Forty-seven years ago today, Kim Phúc, then nine-years old, ran down a road near her village in South Vietnam, following an aerial napalm attack, and AP journalist Nick Ut took a photograph. The photo from June 8, 1972 will make the front page of newspapers within 24 hours, and Ut will be awarded the Pulitzer Prize. This evening Phúc and Ut gave a presentation on the UW-Madison campus.
Phúc held her audience with each word. From memories of a sunny morning in her village, to the horror that ended her childhood, and then a many-year process of finding ways to release anger and sadness at those who had inflicted the war on her village, the audience sat in rapt attention. Following the napalm attack Ut will place his camera down, race to the child, and get her to the hospital in his car.
After more than a dozen surgeries, and laser treatments for flexibility of the skin, as recently as a few years ago, Phúc says she never stopped smiling and laughing–like the girl she was prior to the military strike. It would be easy to see how the pain could have also seared her soul. But at a certain point she knew there had to be a way to seek an avenue for forgiveness and move on with life.
Part of the healing came from a loving husband, two grown college-educated sons, and adorable grand-kids. But the other part came from finding God and basing her life in faith that lifted her over the pain and anger.
In a filled room of the Pyle Center sat a man about 70 years of age–just off to the left of me. Tears rolled down his cheeks as she talked. There was silence at times in the large room which was stunning, given the number of people packed in side-by-side.
But there were also moments of laughter. Many years ago Phúc was told she would be on the Oprah show. She was so pleased to do a television program. But then she asked, “Who is Oprah?”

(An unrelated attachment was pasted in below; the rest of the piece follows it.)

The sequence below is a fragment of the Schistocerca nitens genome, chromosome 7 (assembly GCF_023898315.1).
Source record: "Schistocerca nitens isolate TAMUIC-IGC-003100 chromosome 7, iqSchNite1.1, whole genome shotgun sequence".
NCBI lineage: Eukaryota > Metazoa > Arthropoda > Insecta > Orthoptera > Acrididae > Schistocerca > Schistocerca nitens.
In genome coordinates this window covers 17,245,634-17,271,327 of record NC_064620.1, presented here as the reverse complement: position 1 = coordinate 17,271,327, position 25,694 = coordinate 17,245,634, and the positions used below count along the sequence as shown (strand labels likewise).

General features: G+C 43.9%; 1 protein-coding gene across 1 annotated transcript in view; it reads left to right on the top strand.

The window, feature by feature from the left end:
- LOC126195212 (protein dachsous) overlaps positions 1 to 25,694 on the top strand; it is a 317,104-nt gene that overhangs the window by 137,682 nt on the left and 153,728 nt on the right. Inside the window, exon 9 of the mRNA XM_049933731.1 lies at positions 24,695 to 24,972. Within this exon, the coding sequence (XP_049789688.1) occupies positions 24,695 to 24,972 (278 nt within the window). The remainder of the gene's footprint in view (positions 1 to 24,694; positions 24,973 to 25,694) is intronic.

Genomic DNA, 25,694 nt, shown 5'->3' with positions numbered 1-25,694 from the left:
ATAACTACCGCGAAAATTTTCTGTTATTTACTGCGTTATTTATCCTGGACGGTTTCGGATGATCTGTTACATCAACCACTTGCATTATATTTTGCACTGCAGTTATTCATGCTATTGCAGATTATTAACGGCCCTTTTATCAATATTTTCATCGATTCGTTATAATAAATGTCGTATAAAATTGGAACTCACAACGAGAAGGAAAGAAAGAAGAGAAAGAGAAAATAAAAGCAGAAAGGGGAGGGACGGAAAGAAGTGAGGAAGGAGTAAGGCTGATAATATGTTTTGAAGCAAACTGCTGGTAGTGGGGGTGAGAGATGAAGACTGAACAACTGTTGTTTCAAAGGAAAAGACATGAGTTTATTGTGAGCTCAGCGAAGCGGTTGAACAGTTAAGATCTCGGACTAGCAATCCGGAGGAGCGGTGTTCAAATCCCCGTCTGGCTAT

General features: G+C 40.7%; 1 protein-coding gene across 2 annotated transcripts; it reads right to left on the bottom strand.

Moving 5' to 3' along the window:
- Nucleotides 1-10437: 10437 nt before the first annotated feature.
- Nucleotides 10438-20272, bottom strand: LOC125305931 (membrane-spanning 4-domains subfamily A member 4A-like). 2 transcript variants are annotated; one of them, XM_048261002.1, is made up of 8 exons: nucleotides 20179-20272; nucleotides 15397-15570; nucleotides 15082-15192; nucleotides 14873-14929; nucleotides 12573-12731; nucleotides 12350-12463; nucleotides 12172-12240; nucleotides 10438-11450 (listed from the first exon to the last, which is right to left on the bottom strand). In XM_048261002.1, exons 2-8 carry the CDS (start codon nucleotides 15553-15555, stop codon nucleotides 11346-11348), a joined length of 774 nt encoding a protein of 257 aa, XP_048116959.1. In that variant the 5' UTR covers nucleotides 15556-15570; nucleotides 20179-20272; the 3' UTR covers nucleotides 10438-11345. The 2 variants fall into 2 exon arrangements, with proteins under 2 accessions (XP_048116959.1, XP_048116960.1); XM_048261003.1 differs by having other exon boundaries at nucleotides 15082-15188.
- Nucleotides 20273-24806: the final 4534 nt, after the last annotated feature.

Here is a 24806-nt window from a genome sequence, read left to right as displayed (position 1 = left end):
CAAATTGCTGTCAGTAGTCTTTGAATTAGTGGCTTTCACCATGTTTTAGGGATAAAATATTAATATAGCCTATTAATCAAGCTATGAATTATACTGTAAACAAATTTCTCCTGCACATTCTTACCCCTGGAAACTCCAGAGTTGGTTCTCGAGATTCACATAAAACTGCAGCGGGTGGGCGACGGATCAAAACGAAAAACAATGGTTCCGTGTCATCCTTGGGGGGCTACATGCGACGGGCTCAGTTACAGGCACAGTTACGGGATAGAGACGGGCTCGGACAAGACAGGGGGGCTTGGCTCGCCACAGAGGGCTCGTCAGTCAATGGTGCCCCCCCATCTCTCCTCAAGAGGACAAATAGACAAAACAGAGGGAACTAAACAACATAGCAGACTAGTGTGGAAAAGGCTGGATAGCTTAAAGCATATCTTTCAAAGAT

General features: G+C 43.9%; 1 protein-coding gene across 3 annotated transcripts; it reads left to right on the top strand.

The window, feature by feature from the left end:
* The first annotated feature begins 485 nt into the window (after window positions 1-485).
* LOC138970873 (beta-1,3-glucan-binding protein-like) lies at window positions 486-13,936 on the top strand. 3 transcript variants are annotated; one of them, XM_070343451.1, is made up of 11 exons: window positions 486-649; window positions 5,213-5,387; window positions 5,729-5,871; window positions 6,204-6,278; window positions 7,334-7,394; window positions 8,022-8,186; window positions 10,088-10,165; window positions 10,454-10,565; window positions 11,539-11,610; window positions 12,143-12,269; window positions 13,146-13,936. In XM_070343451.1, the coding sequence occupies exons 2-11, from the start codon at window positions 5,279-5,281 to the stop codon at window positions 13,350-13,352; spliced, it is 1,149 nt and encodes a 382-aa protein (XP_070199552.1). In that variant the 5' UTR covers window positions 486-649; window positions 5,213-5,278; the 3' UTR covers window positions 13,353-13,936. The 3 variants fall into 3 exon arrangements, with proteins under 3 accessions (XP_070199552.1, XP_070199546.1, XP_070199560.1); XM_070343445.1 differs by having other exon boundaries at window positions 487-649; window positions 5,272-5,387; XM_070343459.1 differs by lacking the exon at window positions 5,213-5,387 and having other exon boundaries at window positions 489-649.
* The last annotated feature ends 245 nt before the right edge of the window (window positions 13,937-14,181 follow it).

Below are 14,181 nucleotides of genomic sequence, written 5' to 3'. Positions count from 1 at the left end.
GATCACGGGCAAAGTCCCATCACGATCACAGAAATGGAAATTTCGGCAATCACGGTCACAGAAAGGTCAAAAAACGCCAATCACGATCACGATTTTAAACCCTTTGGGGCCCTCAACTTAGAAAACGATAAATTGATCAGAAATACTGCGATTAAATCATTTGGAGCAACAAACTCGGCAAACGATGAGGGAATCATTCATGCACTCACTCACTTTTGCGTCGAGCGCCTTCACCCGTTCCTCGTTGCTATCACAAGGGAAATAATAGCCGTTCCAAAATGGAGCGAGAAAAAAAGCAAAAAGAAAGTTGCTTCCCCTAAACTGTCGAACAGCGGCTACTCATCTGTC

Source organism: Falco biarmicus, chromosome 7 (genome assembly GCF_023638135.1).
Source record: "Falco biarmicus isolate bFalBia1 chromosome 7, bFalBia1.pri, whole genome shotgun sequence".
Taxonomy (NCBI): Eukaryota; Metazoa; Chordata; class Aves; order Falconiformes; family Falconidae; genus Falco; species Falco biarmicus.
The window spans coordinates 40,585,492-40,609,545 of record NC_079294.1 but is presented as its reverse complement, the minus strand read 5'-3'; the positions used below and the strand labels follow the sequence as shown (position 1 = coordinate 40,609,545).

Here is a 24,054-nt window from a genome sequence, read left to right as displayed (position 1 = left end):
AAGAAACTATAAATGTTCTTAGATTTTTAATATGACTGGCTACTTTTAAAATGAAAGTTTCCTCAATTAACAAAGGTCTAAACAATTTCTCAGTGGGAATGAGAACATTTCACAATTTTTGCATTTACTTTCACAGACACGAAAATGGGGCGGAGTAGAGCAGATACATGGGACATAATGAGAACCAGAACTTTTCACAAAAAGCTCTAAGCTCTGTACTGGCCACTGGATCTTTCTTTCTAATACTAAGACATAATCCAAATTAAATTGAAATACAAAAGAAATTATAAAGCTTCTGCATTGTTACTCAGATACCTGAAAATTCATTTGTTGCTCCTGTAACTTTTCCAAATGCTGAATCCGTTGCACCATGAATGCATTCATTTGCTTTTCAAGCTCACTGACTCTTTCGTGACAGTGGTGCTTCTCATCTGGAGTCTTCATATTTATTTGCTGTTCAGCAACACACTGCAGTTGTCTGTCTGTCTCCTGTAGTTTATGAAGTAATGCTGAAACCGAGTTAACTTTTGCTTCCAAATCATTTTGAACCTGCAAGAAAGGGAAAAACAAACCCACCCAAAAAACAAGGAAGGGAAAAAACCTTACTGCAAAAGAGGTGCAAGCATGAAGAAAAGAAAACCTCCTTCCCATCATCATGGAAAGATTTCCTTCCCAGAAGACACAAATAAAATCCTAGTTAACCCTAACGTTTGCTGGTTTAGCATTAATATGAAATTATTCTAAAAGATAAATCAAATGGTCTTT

Oprah found that story funny and cried when hearing it.
The evening was, in many ways, about restorative justice. She met with a pilot who was a part of the bombing raid that landed napalm on Phúc’s village. The two have met and still keep in contact. The video footage of them first meeting and talking was most touching and humane in a way that defies my ability to describe it.
Ut reminded me of someone who could pull up a chair and start reminiscing without missing a beat. There is no doubt the man has a professional sense of what makes for a news photo which conveys so very much with nary a word needed. The many photos shown to the crowd had the war-torn qualities that sums up the dreadful policy moves that several American administrations continued in Vietnam.
During the question period I asked if Phúc ever met Henry Kissinger, and if so, had she forgiven him? I was hoping for an opening that would broaden the discussion. But she kept to her talking points about forgiving everyone and reiterated her words of faith.
Dan Young, one of my longest running friends in Madison, joined James and myself at the Center. Afterwards he got both signatures on a First Day postcard. He wants my readers to know the XX are–as Phúc told him–kisses.